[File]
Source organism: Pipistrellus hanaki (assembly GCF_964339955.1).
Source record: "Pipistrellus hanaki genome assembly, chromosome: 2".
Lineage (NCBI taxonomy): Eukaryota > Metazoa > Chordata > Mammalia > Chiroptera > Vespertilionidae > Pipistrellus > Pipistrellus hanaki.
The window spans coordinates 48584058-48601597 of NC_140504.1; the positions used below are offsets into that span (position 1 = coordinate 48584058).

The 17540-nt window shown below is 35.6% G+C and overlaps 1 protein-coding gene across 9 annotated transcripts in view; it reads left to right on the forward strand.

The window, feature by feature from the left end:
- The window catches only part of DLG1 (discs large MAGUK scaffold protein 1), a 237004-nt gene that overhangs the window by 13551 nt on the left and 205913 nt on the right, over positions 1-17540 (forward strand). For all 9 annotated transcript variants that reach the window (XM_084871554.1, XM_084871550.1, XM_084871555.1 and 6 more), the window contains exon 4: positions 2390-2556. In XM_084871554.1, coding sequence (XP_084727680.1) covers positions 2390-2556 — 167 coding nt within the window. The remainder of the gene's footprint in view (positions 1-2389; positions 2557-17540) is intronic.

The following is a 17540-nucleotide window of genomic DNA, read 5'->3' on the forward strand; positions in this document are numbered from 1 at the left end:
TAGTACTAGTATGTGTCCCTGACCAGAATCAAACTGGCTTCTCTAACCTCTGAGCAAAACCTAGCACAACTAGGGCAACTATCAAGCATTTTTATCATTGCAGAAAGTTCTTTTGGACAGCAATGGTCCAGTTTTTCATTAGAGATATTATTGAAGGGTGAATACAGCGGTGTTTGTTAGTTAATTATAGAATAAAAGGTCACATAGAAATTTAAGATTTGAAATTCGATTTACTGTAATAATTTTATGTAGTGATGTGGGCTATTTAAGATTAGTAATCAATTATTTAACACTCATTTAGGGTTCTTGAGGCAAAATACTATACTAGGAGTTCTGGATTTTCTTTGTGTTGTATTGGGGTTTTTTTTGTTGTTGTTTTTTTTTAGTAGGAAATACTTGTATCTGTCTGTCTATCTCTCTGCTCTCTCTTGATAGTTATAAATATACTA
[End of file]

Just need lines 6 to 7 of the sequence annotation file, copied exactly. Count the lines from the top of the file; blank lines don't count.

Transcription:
The window, feature by feature from the left end:
- The window catches only part of DLG1 (discs large MAGUK scaffold protein 1), a 237004-nt gene that overhangs the window by 13551 nt on the left and 205913 nt on the right, over positions 1-17540 (forward strand). For all 9 annotated transcript variants that reach the window (XM_084871554.1, XM_084871550.1, XM_084871555.1 and 6 more), the window contains exon 4: positions 2390-2556. In XM_084871554.1, coding sequence (XP_084727680.1) covers positions 2390-2556 — 167 coding nt within the window. The remainder of the gene's footprint in view (positions 1-2389; positions 2557-17540) is intronic.